SyntaxError: can't assign to a function call

Discussion in 'Python' started by Fuzzyman, Feb 26, 2006.

  1. Fuzzyman

    Fuzzyman Guest

    What gives ?
    return a
    Fuzzyman
    http://www.voidspace.org.uk/python/index.shtml
     
    Fuzzyman, Feb 26, 2006
    #1
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  2. Exactly what the error message says: it's syntactically forbidden to
    perform any assignment on a function-call.

    If you're keen on these semantics, use for example

    f().extend([4])

    which IS quite legal (or, if you know the RHS list has only one item,
    f().append(4) is clearer and more effective).


    Alex
     
    Alex Martelli, Feb 26, 2006
    #2
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  3. It's obvious that that line gives you a syntax error. += is the increment
    operator overloaded for strings and lists and so on. It changes the lhs in
    place appending the rhs. In this case the rhs is a function call so... how the
    compiler knows how to assign to a function call?

    Do the things easily:

    - x = f()
    - x += [4]

    :)
     
    Lawrence Oluyede, Feb 26, 2006
    #3
  4. Fuzzyman

    Fuzzyman Guest

    Cool, thanks. That's what I did, it's just not an error I'd seen
    before. Everywhere else Python evaluates the function call and then
    does it's stuff with the result.

    All the best,

    Fuzzyman
     
    Fuzzyman, Feb 26, 2006
    #4
  5. Not sure what you mean by 'everywhere else'; generally and syntactically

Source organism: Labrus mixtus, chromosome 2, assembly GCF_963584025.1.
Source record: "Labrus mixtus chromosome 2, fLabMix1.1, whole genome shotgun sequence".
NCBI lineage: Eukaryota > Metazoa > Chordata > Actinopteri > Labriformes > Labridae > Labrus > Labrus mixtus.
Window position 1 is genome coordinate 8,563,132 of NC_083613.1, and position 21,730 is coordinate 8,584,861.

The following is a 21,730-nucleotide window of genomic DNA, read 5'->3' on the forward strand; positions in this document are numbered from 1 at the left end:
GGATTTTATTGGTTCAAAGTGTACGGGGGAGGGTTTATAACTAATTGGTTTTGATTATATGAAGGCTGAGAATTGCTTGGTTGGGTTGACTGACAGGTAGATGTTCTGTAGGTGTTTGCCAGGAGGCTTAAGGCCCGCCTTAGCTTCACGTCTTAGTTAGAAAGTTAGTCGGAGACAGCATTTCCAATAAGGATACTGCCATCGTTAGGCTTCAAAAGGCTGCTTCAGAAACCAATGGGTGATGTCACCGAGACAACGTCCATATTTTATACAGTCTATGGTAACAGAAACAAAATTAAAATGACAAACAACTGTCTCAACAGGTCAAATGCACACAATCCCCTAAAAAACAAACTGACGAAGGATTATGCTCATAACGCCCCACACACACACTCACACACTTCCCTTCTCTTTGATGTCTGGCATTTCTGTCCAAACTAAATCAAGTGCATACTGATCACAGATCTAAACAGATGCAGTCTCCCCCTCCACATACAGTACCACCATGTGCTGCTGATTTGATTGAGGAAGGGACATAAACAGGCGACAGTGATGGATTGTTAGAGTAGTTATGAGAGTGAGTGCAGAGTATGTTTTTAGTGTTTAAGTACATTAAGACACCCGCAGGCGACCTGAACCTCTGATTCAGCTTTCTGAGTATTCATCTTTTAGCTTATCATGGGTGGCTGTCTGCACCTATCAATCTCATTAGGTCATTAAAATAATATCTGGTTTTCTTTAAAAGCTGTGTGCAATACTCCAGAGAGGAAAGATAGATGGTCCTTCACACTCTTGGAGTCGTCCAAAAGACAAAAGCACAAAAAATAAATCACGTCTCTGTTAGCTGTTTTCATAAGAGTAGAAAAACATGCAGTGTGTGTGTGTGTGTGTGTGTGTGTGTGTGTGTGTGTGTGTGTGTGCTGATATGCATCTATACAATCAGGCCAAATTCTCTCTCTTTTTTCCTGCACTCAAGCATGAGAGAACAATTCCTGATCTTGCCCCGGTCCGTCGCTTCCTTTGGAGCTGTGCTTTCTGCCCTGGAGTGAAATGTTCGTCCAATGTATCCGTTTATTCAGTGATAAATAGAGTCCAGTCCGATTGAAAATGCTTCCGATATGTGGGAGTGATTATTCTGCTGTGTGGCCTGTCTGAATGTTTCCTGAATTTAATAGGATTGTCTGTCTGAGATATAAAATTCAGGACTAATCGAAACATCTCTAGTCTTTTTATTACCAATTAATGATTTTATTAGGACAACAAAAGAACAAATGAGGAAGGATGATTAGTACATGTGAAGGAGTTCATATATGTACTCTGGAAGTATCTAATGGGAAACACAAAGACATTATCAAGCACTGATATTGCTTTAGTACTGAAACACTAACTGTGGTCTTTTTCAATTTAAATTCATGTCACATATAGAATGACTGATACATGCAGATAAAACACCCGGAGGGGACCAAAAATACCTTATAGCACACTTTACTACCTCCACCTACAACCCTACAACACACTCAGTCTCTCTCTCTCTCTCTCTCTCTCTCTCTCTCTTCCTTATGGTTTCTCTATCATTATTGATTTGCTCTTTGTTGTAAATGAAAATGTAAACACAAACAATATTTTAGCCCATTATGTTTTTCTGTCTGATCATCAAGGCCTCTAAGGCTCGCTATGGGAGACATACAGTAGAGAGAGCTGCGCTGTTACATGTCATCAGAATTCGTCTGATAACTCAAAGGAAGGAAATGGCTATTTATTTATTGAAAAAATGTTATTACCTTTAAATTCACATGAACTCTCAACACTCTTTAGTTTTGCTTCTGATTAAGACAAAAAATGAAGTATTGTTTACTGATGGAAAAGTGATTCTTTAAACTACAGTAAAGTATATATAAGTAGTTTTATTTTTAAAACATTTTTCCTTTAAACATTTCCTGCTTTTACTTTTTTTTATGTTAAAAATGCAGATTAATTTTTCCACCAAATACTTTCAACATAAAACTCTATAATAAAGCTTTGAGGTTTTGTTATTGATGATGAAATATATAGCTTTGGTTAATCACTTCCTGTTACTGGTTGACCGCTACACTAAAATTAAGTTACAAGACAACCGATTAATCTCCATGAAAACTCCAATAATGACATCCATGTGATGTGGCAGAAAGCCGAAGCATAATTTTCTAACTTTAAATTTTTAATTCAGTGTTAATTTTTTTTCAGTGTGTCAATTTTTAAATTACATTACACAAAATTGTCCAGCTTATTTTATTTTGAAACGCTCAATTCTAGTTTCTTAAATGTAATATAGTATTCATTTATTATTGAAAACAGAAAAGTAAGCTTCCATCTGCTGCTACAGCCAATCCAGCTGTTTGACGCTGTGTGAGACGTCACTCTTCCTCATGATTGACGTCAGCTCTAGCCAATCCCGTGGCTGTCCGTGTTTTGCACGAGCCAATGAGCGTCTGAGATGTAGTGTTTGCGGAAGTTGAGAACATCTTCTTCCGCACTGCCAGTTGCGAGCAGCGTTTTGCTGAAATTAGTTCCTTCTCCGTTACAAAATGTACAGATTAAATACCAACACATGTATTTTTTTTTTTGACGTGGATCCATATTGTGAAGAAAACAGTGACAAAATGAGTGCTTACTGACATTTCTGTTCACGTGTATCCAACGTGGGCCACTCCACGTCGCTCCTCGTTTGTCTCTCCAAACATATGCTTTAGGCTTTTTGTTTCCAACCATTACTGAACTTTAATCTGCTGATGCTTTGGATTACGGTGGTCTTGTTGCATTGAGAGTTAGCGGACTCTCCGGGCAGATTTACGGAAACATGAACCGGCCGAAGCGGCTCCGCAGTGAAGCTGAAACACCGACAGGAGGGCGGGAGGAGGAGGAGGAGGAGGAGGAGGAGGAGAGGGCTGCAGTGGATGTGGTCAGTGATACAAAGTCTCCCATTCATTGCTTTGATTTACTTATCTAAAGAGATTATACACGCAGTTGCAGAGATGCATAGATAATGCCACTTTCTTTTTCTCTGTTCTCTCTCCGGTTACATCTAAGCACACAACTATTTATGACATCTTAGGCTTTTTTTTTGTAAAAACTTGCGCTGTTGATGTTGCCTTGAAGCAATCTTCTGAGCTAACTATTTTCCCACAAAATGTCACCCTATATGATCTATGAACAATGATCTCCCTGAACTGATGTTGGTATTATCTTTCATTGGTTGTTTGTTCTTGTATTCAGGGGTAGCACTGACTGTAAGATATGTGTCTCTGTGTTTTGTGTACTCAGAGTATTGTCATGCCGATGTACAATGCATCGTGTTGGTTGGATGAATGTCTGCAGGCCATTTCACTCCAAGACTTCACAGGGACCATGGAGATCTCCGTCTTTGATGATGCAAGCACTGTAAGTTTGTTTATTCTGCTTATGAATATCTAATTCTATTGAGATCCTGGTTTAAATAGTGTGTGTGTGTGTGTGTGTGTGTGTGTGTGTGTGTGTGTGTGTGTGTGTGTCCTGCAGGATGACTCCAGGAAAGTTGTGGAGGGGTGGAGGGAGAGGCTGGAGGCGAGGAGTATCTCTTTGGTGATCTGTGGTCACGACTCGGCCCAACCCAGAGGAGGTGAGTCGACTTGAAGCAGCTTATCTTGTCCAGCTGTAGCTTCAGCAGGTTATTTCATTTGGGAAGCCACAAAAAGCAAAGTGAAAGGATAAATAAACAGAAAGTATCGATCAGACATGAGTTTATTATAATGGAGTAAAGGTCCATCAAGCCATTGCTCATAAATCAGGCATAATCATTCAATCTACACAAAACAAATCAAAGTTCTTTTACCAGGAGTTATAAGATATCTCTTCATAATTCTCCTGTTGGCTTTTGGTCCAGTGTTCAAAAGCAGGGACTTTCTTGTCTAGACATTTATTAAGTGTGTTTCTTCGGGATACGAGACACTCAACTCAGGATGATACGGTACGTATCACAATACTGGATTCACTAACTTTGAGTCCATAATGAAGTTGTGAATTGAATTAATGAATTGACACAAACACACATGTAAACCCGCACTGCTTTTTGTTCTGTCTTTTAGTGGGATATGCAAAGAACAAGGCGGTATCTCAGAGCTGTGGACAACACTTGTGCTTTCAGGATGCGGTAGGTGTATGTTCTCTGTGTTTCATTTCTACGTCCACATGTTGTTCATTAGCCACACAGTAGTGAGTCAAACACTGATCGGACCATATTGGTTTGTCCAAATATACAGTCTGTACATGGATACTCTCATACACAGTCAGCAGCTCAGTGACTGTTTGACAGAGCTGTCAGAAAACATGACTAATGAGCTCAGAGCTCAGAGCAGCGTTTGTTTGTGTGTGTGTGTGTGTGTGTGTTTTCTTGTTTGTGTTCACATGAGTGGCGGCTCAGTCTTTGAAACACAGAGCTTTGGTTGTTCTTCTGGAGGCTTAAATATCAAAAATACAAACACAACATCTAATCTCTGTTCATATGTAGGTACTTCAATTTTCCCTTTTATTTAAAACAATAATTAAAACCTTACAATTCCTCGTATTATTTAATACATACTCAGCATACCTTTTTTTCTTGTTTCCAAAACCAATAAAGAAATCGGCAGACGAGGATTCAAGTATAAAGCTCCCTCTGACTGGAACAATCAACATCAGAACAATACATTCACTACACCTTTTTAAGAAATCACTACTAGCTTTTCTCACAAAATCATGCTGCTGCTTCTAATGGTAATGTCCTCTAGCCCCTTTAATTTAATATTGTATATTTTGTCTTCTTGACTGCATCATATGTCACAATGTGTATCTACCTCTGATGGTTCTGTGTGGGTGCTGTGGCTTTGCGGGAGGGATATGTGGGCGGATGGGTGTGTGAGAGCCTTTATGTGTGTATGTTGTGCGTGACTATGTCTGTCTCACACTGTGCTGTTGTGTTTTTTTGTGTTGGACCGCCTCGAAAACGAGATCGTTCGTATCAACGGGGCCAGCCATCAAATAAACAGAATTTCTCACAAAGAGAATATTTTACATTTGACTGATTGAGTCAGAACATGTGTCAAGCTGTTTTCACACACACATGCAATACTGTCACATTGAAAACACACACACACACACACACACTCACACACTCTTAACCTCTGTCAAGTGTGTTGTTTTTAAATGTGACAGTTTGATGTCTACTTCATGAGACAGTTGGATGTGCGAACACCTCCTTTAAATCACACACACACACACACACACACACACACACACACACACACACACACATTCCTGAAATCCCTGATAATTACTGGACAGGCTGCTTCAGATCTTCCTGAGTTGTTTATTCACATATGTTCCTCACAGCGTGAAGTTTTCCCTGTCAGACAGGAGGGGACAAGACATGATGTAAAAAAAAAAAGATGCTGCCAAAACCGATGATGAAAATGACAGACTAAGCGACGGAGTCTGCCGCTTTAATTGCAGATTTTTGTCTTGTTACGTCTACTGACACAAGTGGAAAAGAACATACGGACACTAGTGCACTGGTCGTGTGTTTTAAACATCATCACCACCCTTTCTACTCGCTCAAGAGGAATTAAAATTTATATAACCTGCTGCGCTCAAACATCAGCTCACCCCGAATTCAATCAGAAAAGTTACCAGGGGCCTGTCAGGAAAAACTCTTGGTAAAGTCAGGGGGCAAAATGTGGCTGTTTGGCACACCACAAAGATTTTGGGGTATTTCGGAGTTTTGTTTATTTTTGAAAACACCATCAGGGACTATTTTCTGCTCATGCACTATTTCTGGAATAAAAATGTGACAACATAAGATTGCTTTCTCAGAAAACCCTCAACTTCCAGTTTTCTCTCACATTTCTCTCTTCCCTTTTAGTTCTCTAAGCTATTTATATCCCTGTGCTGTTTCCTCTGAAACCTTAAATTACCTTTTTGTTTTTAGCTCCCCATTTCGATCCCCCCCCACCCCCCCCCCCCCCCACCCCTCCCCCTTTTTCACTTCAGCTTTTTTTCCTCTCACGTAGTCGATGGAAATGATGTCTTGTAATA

speaking, you can use a function-call, more or less, in all the places,
    and only the places, in which you could use a constant (literal) list
    such as [2] -- you can't assign to it, you can't use it as the x in 'for
    x in ...', in a clause "except x, y:" you can (syntactically) use it as
    x but not as y, etc. Basically, wherever Python needs a rebindable name
    or other rebindable reference, you cannot substitute a function call,
    nor a constant (literal) list (nor any of several other possible
    literals and other expressionforms).

    Wherever Python just needs a value, not a rebindable whatever, then of
    course you can supply that value in whatever syntax form suits you best,
    including a function-call, a literal, and many other ways besides.


    Alex
     
    Alex Martelli, Feb 27, 2006
    #5
  6. Fuzzyman

    Tim Roberts Guest

    One thing that can be helpful in situations like this is to remember that
    += in Python isn't quite as "special" as it is in C. So,

    f() += [4]

    is the same as

    f() = f() + [4]

    and I think you can see why that is a problem.
     
    Tim Roberts, Feb 27, 2006
    #6
  7. Fuzzyman

    Aahz Guest

    Actually, it's not quite the same as the expansion, either:
    [1, 2]
     
    Aahz, Mar 1, 2006
    #7
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